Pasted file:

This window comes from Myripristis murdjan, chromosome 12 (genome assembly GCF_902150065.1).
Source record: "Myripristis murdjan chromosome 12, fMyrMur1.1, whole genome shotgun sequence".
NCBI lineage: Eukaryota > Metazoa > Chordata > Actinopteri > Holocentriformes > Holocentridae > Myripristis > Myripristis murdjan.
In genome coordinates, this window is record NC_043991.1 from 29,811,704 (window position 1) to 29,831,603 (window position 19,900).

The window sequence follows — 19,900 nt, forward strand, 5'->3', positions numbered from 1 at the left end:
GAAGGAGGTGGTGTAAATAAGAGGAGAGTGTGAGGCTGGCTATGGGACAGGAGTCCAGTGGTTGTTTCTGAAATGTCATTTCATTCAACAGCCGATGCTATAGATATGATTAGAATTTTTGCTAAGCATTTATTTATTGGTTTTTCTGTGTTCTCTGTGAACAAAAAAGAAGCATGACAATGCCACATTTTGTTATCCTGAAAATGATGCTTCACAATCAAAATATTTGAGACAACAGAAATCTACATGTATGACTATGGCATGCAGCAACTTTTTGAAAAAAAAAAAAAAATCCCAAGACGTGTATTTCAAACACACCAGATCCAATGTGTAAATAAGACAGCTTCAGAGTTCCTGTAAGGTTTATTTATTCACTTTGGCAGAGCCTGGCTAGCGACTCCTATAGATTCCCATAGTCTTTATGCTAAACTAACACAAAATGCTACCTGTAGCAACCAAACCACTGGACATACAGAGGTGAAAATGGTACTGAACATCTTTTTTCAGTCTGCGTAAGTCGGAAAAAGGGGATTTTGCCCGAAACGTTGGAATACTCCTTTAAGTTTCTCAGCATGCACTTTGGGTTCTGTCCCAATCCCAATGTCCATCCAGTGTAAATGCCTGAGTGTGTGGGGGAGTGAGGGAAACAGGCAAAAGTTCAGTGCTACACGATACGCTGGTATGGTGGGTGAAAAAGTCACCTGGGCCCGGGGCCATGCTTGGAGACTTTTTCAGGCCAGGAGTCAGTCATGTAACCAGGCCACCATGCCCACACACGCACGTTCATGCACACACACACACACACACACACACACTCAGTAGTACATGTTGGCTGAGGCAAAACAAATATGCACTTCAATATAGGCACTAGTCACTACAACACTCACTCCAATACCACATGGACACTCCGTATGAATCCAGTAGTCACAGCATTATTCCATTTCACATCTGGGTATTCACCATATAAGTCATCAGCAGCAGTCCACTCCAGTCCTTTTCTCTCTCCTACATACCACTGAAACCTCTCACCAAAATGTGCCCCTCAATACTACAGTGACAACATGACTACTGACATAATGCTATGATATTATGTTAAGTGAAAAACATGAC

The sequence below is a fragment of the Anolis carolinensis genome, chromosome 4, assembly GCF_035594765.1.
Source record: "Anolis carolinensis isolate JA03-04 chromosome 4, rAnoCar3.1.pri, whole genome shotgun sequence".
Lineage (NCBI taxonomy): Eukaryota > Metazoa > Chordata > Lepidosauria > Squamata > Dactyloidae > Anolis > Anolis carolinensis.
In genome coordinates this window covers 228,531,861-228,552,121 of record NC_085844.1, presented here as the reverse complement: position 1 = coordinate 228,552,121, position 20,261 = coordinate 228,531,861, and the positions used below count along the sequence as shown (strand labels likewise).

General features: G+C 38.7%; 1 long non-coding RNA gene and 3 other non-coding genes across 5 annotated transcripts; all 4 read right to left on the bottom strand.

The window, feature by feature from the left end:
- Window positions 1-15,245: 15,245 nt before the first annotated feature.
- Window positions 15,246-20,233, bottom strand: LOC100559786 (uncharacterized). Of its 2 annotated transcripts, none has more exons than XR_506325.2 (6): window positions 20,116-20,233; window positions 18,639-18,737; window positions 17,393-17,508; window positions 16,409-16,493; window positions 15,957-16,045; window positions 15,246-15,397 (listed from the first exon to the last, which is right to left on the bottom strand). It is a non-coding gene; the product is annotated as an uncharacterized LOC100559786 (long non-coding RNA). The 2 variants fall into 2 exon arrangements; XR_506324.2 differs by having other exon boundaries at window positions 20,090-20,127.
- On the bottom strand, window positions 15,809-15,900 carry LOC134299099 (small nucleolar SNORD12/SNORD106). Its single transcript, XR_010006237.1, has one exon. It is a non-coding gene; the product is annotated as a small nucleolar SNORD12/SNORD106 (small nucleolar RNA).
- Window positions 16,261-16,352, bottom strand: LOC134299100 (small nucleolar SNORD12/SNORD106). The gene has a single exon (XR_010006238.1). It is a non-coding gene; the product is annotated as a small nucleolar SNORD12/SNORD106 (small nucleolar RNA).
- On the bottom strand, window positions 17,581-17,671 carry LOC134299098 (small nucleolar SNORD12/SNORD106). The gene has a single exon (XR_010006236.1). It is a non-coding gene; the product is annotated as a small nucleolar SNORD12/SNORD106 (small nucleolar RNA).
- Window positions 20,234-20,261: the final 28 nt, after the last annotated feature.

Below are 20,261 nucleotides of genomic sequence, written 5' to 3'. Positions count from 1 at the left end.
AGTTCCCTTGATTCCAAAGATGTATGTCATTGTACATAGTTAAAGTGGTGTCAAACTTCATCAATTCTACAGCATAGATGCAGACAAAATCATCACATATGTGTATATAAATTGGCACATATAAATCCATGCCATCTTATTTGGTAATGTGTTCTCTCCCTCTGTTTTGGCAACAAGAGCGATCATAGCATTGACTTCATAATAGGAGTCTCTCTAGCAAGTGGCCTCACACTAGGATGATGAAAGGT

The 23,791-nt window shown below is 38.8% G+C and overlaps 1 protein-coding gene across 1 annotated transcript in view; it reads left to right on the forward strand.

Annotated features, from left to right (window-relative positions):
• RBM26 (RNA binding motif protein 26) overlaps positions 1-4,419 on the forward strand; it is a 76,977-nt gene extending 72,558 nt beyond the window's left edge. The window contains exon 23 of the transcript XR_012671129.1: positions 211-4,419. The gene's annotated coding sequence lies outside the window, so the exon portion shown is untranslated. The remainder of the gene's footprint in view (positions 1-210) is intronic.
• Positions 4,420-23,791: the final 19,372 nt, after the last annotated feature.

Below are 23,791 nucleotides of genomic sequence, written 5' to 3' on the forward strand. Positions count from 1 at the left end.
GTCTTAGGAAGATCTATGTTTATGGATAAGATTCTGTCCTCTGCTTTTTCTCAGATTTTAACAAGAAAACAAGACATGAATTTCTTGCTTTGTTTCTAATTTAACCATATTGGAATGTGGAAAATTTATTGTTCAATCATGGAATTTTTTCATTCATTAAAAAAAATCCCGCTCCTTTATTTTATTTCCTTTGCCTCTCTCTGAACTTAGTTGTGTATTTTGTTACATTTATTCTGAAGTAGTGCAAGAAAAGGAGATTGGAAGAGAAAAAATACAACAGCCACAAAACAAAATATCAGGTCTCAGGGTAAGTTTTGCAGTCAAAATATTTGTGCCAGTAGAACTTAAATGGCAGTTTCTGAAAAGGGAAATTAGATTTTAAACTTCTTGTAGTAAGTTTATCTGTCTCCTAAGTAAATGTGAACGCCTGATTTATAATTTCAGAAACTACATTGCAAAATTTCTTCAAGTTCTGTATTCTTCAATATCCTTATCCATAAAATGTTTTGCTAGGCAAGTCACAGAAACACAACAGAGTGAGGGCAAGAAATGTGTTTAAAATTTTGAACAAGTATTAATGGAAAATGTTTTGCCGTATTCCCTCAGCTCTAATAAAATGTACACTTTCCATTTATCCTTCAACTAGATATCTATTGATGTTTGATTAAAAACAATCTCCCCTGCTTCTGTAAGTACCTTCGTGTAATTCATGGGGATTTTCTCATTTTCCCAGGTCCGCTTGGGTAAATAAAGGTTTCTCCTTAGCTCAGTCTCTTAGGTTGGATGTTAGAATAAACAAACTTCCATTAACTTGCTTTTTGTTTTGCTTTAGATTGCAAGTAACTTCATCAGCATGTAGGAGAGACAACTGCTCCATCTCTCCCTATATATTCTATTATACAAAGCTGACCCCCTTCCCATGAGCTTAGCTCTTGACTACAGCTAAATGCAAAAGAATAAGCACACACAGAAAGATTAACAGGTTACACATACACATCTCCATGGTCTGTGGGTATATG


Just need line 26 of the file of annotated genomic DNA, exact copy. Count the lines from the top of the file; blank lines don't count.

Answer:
GTCTTAGGAAGATCTATGTTTATGGATAAGATTCTGTCCTCTGCTTTTTCTCAGATTTTAACAAGAAAACAAGACATGAATTTCTTGCTTTGTTTCTAATTTAACCATATTGGAATGTGGAAAATTTATTGTTCAATCATGGAATTTTTTCATTCATTAAAAAAAATCCCGCTCCTTTATTTTATTTCCTTTGCCTCTCTCTGAACTTAGTTGTGTATTTTGTTACATTTATTCTGAAGTAGTGCAAGAAAAGGAGATTGGAAGAGAAAAAATACAACAGCCACAAAACAAAATATCAGGTCTCAGGGTAAGTTTTGCAGTCAAAATATTTGTGCCAGTAGAACTTAAATGGCAGTTTCTGAAAAGGGAAATTAGATTTTAAACTTCTTGTAGTAAGTTTATCTGTCTCCTAAGTAAATGTGAACGCCTGATTTATAATTTCAGAAACTACATTGCAAAATTTCTTCAAGTTCTGTATTCTTCAATATCCTTATCCATAAAATGTTTTGCTAGGCAAGTCACAGAAACACAACAGAGTGAGGGCAAGAAATGTGTTTAAAATTTTGAACAAGTATTAATGGAAAATGTTTTGCCGTATTCCCTCAGCTCTAATAAAATGTACACTTTCCATTTATCCTTCAACTAGATATCTATTGATGTTTGATTAAAAACAATCTCCCCTGCTTCTGTAAGTACCTTCGTGTAATTCATGGGGATTTTCTCATTTTCCCAGGTCCGCTTGGGTAAATAAAGGTTTCTCCTTAGCTCAGTCTCTTAGGTTGGATGTTAGAATAAACAAACTTCCATTAACTTGCTTTTTGTTTTGCTTTAGATTGCAAGTAACTTCATCAGCATGTAGGAGAGACAACTGCTCCATCTCTCCCTATATATTCTATTATACAAAGCTGACCCCCTTCCCATGAGCTTAGCTCTTGACTACAGCTAAATGCAAAAGAATAAGCACACACAGAAAGATTAACAGGTTACACATACACATCTCCATGGTCTGTGGGTATATG